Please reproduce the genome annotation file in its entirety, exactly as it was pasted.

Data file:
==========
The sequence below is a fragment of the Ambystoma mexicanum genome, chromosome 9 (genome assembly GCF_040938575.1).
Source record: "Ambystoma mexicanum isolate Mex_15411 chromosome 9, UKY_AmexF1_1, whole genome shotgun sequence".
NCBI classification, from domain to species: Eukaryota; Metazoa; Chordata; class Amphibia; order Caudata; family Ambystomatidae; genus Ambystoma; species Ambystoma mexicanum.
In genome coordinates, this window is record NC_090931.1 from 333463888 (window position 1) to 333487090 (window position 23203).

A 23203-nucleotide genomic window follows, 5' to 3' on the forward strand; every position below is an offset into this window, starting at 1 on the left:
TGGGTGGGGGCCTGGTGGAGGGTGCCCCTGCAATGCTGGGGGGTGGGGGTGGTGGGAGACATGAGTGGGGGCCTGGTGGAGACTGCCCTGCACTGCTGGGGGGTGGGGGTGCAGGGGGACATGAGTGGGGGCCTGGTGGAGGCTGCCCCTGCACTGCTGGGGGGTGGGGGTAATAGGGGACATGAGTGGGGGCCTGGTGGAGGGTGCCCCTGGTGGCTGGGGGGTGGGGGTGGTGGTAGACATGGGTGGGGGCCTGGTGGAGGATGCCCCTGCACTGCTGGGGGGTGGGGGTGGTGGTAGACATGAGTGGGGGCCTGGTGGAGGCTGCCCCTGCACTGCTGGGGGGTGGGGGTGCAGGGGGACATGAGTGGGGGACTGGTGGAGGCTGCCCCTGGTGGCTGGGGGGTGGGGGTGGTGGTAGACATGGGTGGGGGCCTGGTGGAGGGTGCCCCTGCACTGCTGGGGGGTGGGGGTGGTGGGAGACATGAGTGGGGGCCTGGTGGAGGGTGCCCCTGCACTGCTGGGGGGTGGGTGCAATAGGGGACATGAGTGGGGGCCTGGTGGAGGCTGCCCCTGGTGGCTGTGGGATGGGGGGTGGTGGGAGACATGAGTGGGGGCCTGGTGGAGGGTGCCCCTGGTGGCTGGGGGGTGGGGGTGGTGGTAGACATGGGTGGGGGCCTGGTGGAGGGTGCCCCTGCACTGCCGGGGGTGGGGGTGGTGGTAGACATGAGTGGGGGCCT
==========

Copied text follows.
The sequence below is a fragment of the Ambystoma mexicanum genome, chromosome 9 (genome assembly GCF_040938575.1).
Source record: "Ambystoma mexicanum isolate Mex_15411 chromosome 9, UKY_AmexF1_1, whole genome shotgun sequence".
NCBI classification, from domain to species: Eukaryota; Metazoa; Chordata; class Amphibia; order Caudata; family Ambystomatidae; genus Ambystoma; species Ambystoma mexicanum.
In genome coordinates, this window is record NC_090931.1 from 333463888 (window position 1) to 333487090 (window position 23203).

A 23203-nucleotide genomic window follows, 5' to 3' on the forward strand; every position below is an offset into this window, starting at 1 on the left:
TGGGTGGGGGCCTGGTGGAGGGTGCCCCTGCAATGCTGGGGGGTGGGGGTGGTGGGAGACATGAGTGGGGGCCTGGTGGAGACTGCCCTGCACTGCTGGGGGGTGGGGGTGCAGGGGGACATGAGTGGGGGCCTGGTGGAGGCTGCCCCTGCACTGCTGGGGGGTGGGGGTAATAGGGGACATGAGTGGGGGCCTGGTGGAGGGTGCCCCTGGTGGCTGGGGGGTGGGGGTGGTGGTAGACATGGGTGGGGGCCTGGTGGAGGATGCCCCTGCACTGCTGGGGGGTGGGGGTGGTGGTAGACATGAGTGGGGGCCTGGTGGAGGCTGCCCCTGCACTGCTGGGGGGTGGGGGTGCAGGGGGACATGAGTGGGGGACTGGTGGAGGCTGCCCCTGGTGGCTGGGGGGTGGGGGTGGTGGTAGACATGGGTGGGGGCCTGGTGGAGGGTGCCCCTGCACTGCTGGGGGGTGGGGGTGGTGGGAGACATGAGTGGGGGCCTGGTGGAGGGTGCCCCTGCACTGCTGGGGGGTGGGTGCAATAGGGGACATGAGTGGGGGCCTGGTGGAGGCTGCCCCTGGTGGCTGTGGGATGGGGGGTGGTGGGAGACATGAGTGGGGGCCTGGTGGAGGGTGCCCCTGGTGGCTGGGGGGTGGGGGTGGTGGTAGACATGGGTGGGGGCCTGGTGGAGGGTGCCCCTGCACTGCCGGGGGTGGGGGTGGTGGTAGACATGAGTGGGGGCCT